The campaign used Deadpool’s personality and sense of humour around every corner. Kicking things off on April Fool’s Day, he tapped into social foreplay gold with a ‘VHS’ faux home video release unit on Deadpool leveraged cultural events, with timed custom posts covering everything from Coachella to the Game of Thrones premiere, and he humorously surrounded holidays from Tax Day, to Mother’s Day, to 4/20 and Cinco de Mayo.  

In an industry first, Deadpool took over the iTunes store, “photobombing” film pages, encouraging visitors to ditch lame-ass titles and pick him. He conquested Fandango, IMDb and movie theatres nationwide running in front of Captain America, reminding fans who wore the pants at Marvel. He even had Reddit change their logo for the first time… into his face.  

In more firsts, he convinced Fox to satiate fan desire, disrupting standardised entertainment industry release schedules, resulting in the Digital HD “coming” two weeks early. Deadpool even encouraged fans to purchase a “hard” copy of the film with a “Deadpole” social release – a parody male performance enhancement ad, promising a way to cure ED – his big ol’ D…VD 

In a coup de gras, Deadpool used Snapchat to bring fans even closer with a first ever Home Entertainment Snapchat story, giving viewers a glimpse into his life, including leg day at the gym, lotion-and-tissue “me-time,” and a run to Target to pick up Deadpool on Blu-ray. The campaign was long and hard, but as Deadpool would say, “it blew up… like yo mama!”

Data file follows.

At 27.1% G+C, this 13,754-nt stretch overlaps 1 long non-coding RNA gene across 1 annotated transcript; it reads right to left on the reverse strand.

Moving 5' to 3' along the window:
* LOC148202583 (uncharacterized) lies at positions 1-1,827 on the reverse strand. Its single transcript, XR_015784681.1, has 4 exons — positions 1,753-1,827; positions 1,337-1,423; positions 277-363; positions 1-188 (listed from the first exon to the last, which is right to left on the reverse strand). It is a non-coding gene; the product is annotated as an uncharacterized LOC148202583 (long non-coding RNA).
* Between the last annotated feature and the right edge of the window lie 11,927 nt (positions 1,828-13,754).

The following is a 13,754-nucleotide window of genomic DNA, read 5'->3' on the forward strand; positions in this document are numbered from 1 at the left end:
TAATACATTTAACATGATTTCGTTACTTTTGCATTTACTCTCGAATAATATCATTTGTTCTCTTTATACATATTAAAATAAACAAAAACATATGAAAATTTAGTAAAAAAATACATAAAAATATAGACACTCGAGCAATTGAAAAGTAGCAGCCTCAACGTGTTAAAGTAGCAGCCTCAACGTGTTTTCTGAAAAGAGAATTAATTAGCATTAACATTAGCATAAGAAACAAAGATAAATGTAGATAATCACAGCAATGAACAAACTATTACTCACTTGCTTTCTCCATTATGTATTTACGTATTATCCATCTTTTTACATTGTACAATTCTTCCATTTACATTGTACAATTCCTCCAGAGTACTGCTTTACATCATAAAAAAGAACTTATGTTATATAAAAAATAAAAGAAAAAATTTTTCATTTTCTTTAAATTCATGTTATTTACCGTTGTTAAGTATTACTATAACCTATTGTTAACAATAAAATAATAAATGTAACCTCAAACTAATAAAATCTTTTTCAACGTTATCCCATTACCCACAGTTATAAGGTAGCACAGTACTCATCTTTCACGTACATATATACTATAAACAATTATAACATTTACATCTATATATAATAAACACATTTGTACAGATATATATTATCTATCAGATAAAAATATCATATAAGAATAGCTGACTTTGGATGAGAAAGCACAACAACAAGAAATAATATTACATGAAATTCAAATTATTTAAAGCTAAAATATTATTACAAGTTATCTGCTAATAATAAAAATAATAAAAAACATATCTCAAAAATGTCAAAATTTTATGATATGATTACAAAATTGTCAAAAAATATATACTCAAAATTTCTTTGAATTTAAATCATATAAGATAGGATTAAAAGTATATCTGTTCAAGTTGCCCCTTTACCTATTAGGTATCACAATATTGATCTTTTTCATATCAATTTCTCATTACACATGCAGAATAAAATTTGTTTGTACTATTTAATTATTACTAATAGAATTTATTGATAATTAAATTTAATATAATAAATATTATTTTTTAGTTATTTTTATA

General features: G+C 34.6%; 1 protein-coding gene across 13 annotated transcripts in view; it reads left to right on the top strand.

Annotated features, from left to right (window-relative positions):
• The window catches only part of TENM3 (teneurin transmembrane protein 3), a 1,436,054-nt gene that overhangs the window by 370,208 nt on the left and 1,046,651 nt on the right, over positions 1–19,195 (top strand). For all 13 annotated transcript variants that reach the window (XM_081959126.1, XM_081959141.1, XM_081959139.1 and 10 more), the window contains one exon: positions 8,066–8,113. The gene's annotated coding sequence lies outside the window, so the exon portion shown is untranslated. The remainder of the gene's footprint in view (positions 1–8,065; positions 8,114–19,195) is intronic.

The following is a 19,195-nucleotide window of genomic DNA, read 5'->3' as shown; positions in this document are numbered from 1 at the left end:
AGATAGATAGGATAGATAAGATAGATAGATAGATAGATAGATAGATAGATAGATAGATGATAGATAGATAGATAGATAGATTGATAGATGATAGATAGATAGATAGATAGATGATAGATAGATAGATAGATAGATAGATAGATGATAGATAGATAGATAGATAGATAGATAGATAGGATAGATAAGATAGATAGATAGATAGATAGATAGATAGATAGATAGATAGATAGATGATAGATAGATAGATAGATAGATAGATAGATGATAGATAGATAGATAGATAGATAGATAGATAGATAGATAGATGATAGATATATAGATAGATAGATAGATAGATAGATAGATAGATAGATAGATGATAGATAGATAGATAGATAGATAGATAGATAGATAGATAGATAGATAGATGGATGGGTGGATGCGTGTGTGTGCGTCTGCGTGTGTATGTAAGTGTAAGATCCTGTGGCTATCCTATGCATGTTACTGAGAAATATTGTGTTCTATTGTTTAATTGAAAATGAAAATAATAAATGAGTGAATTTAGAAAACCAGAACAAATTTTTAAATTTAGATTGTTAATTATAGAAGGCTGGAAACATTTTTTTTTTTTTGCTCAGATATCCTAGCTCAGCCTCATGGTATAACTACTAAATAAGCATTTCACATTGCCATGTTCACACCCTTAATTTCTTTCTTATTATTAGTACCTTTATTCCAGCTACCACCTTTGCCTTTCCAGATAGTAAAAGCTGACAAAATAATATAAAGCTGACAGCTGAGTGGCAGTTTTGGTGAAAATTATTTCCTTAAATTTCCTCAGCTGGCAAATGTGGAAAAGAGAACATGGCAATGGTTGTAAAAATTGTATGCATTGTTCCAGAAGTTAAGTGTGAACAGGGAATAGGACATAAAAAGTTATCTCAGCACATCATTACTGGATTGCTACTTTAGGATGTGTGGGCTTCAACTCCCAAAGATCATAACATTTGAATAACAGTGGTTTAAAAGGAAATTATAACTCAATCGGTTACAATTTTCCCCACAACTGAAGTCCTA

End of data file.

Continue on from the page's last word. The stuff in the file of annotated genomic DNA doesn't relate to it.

Although the campaign was humorous, the results were serious. The Facebook Livestream garnered two million unique impressions upon live viewing, and an additional six million viewers via Facebook’s “Celebs and Movies” section…that’s over eight million total. Deadpool’s day on Snapchat exceeded one million impressions within 24 hours, and his lens delivered an additional 53 million impressions – dwarfing projections by over 5x. The “Deadpole” video generated a staggering 18 million online views through paid digital media and another 15 million views via Facebook, becoming the platform’s second most watched (paid) video ever and over delivering on prognostics by more than 6x. 

All told, the campaign saw over 200 million impressions across social media. This impressive level of engagement led to even more impressive sales. Fox Home Entertainment sales exceeded its goal by 50%. And for a campaign with under $1m in digital media the results were incendiary. Deadpool became the #1-selling Blu-ray/DVD in over five years, and maintained a rank atop the charts for several weeks. The Digital HD release topped sales charts (knocking off that little known Star Wars film), dethroning The Avengers and Iron Man as Marvel’s #1-selling Digital HD release ever! Could Wolverine have done that? Doubt it.

Have Your Say

Please register to add comments.

Deadpool The Movie
Brand Owner:
20th Century Fox
United States
April - May 2016
Zenith Media
Media Channel:
  • FMAs winner
  • FMAs shortlisted

Cream Shuffle

Stuck for ideas? Use our automated inspiration tool.

ShuffleClick to shuffle
  • Corporación Fondo de Prevención Vial
  • Colombia
Read more

Cream Subscribers

Other C Squared Products

logo 2013 small

© C Squared Networks Ltd.

115 Southwark Bridge Rd,
London, SE1 0AX.

Registered Number: 8391925
VAT REG NO: GB158 9727 52

Umbraco development
by Vizioz